Princes Street Gardens, Edinburgh
Princes Street Gardens has been photographed more times than anyone can count, with the foreboding Edinburgh Castle looming over it.
The gardens as we know it emerged in the 1820s after the loch that occupied the site was drained.
Originally a private garden, it was only open to the public at Christmas, New Year and one other day at the residents’ choosing. When the land was passed to the council in 1876, the gardens were open as a public park - much to the horror of Princes Street residents.
In 1846, after a long court battle, a railway line was placed through the park, under the condition that it not mar the area’s beauty.
Princes Street Gardens is notable for several monuments, including the Scott Monument, a prominent Gothic spire built in 1844 to honour Sir Walter Scott.
Glasgow Botanic Gardens, Glasgow
Though Glasgow isn’t short of green space – it’s not called the Dear Green Place for nothing – Glasgow’s Botanic Gardens remain one of the city’s most treasured spaces.
Originally open to the public at weekends, the gardens were opened in 1842 at their current site by the River Kelvin. (Sandyford was its initial home.) The park was originally intended to supply the nearby University of Glasgow.
Now, they’re a peaceful place to escape from the hustle and bustle of the city, with wonderful riverside walks and a colourful array of exotic plants to admire. With its impressive greenhouses recently restored, it’s never looked better.
Benmore Botanic Garden, Benmore
Tucked between Dunoon and Lock Eck in Argyll, the gardens were originally a part of James Duncan’s in the late 19th century.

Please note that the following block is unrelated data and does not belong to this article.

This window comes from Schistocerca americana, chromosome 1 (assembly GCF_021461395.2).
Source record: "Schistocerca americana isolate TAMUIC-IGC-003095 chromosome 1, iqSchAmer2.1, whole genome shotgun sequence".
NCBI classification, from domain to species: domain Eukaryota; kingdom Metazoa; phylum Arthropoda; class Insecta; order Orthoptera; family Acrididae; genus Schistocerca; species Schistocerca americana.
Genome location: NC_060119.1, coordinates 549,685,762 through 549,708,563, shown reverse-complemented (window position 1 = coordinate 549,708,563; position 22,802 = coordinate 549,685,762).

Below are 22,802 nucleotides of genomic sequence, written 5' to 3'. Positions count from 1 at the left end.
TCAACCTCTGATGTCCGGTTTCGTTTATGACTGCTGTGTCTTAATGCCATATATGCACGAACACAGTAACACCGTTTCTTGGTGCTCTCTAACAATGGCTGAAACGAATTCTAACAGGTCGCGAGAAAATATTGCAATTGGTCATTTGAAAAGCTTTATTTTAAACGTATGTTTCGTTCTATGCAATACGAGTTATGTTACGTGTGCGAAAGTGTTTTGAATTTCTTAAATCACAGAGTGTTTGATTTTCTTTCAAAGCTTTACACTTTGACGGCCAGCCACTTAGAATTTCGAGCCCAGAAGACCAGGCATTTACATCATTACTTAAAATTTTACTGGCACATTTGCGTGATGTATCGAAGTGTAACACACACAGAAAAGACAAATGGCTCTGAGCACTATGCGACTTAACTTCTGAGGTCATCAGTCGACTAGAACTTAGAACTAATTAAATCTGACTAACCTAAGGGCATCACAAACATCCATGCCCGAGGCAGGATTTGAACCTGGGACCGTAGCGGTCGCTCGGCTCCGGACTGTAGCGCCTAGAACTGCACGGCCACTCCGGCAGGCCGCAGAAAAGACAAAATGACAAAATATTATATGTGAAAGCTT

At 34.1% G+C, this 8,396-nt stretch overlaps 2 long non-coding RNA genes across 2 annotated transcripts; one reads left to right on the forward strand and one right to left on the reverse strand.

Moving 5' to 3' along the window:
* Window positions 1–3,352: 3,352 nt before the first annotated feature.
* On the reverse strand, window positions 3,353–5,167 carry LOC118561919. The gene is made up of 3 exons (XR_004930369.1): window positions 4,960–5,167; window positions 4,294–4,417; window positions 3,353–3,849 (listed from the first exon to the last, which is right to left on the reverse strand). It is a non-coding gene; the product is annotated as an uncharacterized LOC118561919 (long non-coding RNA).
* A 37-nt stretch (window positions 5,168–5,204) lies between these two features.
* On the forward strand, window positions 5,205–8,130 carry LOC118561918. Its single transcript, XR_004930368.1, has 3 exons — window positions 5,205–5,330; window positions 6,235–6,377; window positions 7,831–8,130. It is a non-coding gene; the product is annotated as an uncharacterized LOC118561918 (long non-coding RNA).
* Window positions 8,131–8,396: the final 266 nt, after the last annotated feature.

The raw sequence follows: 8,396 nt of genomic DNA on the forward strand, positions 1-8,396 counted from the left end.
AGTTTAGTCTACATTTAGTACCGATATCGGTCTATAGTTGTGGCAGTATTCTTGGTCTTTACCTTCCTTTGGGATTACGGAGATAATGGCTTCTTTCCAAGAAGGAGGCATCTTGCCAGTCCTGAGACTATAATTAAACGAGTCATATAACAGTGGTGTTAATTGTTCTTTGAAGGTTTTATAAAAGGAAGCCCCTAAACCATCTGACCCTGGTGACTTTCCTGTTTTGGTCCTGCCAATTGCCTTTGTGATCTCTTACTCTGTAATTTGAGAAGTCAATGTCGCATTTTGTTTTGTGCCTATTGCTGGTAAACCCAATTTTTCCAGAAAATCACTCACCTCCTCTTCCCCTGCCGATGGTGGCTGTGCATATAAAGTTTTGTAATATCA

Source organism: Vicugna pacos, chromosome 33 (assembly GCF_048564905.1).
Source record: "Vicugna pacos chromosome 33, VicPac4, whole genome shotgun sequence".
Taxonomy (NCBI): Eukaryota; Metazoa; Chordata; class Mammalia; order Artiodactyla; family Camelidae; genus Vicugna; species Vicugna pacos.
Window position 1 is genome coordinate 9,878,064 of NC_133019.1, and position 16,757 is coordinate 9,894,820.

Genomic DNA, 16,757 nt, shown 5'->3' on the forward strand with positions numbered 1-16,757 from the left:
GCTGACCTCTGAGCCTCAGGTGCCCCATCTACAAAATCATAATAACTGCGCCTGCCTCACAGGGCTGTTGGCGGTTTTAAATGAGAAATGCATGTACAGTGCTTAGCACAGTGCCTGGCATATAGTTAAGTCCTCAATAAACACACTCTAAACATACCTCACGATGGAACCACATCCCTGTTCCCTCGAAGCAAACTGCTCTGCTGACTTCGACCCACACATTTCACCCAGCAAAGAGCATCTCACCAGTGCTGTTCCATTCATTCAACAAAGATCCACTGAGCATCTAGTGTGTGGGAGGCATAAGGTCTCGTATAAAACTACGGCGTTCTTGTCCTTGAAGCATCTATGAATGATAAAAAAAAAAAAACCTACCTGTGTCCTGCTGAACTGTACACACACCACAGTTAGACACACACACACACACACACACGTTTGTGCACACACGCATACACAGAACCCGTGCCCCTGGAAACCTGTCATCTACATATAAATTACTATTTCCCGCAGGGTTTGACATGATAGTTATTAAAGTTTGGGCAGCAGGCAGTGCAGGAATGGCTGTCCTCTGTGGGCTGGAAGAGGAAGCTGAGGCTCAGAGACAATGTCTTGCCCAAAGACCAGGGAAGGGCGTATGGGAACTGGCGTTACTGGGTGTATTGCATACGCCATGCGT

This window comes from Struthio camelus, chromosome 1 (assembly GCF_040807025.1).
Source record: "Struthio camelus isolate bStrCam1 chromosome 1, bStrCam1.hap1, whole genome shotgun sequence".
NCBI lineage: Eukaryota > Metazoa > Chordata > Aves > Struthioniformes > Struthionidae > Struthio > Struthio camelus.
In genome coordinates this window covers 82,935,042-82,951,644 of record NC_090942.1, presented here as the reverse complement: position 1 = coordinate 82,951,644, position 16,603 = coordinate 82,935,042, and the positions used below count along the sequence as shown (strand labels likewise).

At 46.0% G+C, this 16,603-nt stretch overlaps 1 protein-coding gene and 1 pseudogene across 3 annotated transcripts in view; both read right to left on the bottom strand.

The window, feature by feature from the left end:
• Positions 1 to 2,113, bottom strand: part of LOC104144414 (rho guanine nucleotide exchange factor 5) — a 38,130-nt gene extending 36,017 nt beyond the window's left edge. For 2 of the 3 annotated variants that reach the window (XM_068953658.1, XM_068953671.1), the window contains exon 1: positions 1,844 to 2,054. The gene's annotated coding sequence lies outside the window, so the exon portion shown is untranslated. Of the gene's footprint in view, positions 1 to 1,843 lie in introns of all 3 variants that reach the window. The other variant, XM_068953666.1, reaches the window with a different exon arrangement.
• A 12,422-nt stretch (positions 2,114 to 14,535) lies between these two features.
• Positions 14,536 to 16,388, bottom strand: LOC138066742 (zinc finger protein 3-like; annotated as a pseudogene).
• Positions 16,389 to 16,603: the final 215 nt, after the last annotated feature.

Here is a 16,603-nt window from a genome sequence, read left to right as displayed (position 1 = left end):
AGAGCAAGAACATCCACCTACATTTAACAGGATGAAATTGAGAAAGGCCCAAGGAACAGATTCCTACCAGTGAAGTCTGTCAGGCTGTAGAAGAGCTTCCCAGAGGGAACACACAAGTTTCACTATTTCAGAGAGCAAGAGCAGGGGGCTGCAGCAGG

Some of the trees in the park are over 150 years old; the parks themselves feature a waterfall, ponds, and walks which take you up the hillsides, offering stunning views of the Holy Loch.
The high rainfall and mild winters mean that more of the more unusual species of rhododendrons, magnolias and nothofagus are able to grow.
Many of the garden’s original plants were grown from seed collected by famous plantsmen such as Ernest Wilson and David Douglas from their travels to Asia and Pacific North America.
Kailzie Gardens, Peebles
The Walled Garden is part of the Kailzie Estate and dates back to the early 19th century. Surrounded by 18ft walls, the original gardens were grassed over during WWII, leaving way for a new design.
The semi-formal layout includes herbaceous borders, a rose garden and a wonderful display of plants in the Victorian greenhouses situated on the estate. A large sundial, designed by A. Adie in 1811, acts as the garden’s centrepiece.
The larch planted in the gardens is one of the oldest trees on the estate, dating back to 1725.
There are also several pairs of Ospreys nesting in the area, offering a good birdwatching opportunity.
Drummond Castle Gardens
The original castle gardens were laid out in 1630 by John Drummond, second Earl of Perth. In 1830, the parterre - a formal surface levelled garden - was created in an Italian style. There is a multi-faceted sundial, designed by John Mylne, who was the Master Mason to Charles I.
While much of the garden was replanted in the 1950s, the remaining beech tree planted by Queen Victoria, commemorating her visit in 1842, still remains on the estate.
The garden’s have also been featured in the film “Rob Roy,” starring Liam Neeson, John Hurt and Tim Roth.
Attadale Gardens, Wester Ross
Attadale Gardens was built by Baron Schroder in the late 19th century, with hilly paths which wander through 20 acres of land.
In 1980, after bad storms damaged Attadale Gardens, owner Nicky Macpherson transformed it to frame the views of Skye and the surrounding hills. The garden now features waterfalls, Monet bridges, and sculptures lurking in unexpected locations.
A kitchen garden, a sunken fern garden and a Japanese garden can also be found in this tranquil setting, whose nooks and crannies young visitors often play hide-and-seek in.